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EU ministers will meet to discuss Russia's natural gas disruptions

A MARTINEZ, HOST:

European Union energy ministers meet in Brussels today to look at options for getting through this winter in the midst of unprecedented Russian gas cuts and skyrocketing energy prices.

RACHEL MARTIN, HOST:

As the EU tries to wean itself off of Russian gas, Russian President Vladimir Putin has predicted that European solidarity will splinter in the hard months ahead.

MARTINEZ: NPR's Eleanor Beardsley is in Brussels.

Eleanor, what's the situation in Europe? What's happening today?

ELEANOR BEARDSLEY, BYLINE: Well, as we speak, energy ministers from 27 EU nations are meeting to discuss a list of possible options for bringing prices down and getting through the winter. Europe has decreased its consumption of Russian gas from 40% to less than 10%. And its reserve targets for the winter are nearly full. But it's still going to be a very difficult winter, and not just this winter. I spoke with Francois-Regis Mouton, who's with the International Oil and Gas Producers Association in Europe. And here's what he told me.

FRANCOIS-REGIS MOUTON: Even if you boost any other alternatives from now on to 2026, 2027, Europe will not be able to supply its gas demand.

BEARDSLEY: So that's going to mean that some businesses won't make it. Things will have to change. But he said the good news is that high prices will encourage the development of other sources, like liquefied natural gas. And he says there will hopefully be a rebalancing of the market in a few years and that the EU will no longer be dependent on Russian energy. But Europe has to survive until then.

MARTINEZ: Yes, they do. Now, what are the options the EU ministers are considering today?

BEARDSLEY: Right. So already governments like Germany and France are spending billions to prop up consumers, but they can't do that forever. And the main things that have support from EU members are decreasing demand across the continent, across the board, industry and households. Governments are already launching campaigns to lower thermostats, turn out lights. Right now it's voluntary, but this could become mandatory. Europe needs to cut energy consumption by 15%. Another option is taxing companies making windfall profits - for example, people making electricity without gas, nuclear.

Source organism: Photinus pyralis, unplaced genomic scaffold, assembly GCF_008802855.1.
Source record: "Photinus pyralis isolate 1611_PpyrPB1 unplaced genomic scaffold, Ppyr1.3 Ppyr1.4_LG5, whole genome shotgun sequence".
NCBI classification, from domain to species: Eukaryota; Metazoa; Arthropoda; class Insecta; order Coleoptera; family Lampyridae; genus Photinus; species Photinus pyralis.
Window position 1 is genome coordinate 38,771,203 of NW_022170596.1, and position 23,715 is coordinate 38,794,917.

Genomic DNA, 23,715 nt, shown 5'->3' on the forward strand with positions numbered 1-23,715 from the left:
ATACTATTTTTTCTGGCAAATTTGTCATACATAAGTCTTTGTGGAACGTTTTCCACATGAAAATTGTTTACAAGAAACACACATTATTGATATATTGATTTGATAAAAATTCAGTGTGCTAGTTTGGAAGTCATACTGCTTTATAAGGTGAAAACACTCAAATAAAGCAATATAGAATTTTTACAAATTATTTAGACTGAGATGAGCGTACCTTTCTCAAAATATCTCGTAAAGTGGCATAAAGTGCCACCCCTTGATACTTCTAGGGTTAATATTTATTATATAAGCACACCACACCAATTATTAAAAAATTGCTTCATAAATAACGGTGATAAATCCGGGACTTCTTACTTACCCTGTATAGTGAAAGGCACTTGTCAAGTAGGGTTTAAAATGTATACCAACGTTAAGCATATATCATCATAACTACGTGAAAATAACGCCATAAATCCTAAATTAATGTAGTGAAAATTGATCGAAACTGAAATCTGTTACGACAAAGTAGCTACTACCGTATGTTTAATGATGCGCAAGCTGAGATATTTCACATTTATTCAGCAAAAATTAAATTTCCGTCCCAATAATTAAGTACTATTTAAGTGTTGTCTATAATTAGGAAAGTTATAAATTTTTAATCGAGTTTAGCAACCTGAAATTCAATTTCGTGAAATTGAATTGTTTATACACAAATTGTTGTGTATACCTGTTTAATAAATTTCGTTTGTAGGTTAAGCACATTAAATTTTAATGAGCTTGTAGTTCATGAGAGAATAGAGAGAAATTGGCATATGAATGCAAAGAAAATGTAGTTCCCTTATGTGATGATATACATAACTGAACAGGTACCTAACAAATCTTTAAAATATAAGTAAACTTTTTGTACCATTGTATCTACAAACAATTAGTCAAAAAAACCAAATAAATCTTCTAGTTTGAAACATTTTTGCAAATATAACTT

They've had huge, unexpected profits because of inflated prices - so funneling some of those profits to consumers, back to governments. And there's also talk of granting credit lines to state utility companies that have been shut out of energy futures markets because they've become too volatile because of Russia cutting the gas on and off. Now, there's also been talk of capping Russian gas prices. But so far, that has not gotten wide EU support. The thinking is it could further distort the market and discourage alternative suppliers.

MARTINEZ: Now, I think it's probably fair to say that Russian President Vladimir Putin is betting that this European solidarity won't last. So what are they saying in Brussels?

BEARDSLEY: Well, European Commission head Ursula von der Leyen said Putin's energy blackmail and his war will fail. She said Europe will prevail. People I talked to say there's really no choice now. They say, you know, Russia cannot be allowed to win the war in Ukraine. And there's a second factor really pushing things, pushing towards decarbonization and diversifying energy sources. That's climate change. It's here. Europe had a destructive summer of drought, heat waves and fires, and that's really helped convince people that the time to get off fossil fuels is now, and there's no going back. But, of course, getting unity among the 27 won't be easy. If the winter's harsh, we could see rationing, blackouts, and governments fear social unrest.

MARTINEZ: NPR's Eleanor Beardsley in Brussels.

Eleanor, thanks.

BEARDSLEY: Thank you. Transcript provided by NPR, Copyright NPR.

A Martínez
A Martínez is one of the hosts of Morning Edition and Up First. He came to NPR in 2021 and is based out of NPR West.
Eleanor Beardsley began reporting from France for NPR in 2004 as a freelance journalist, following all aspects of French society, politics, economics, culture and gastronomy. Since then, she has steadily worked her way to becoming an integral part of the NPR Europe reporting team.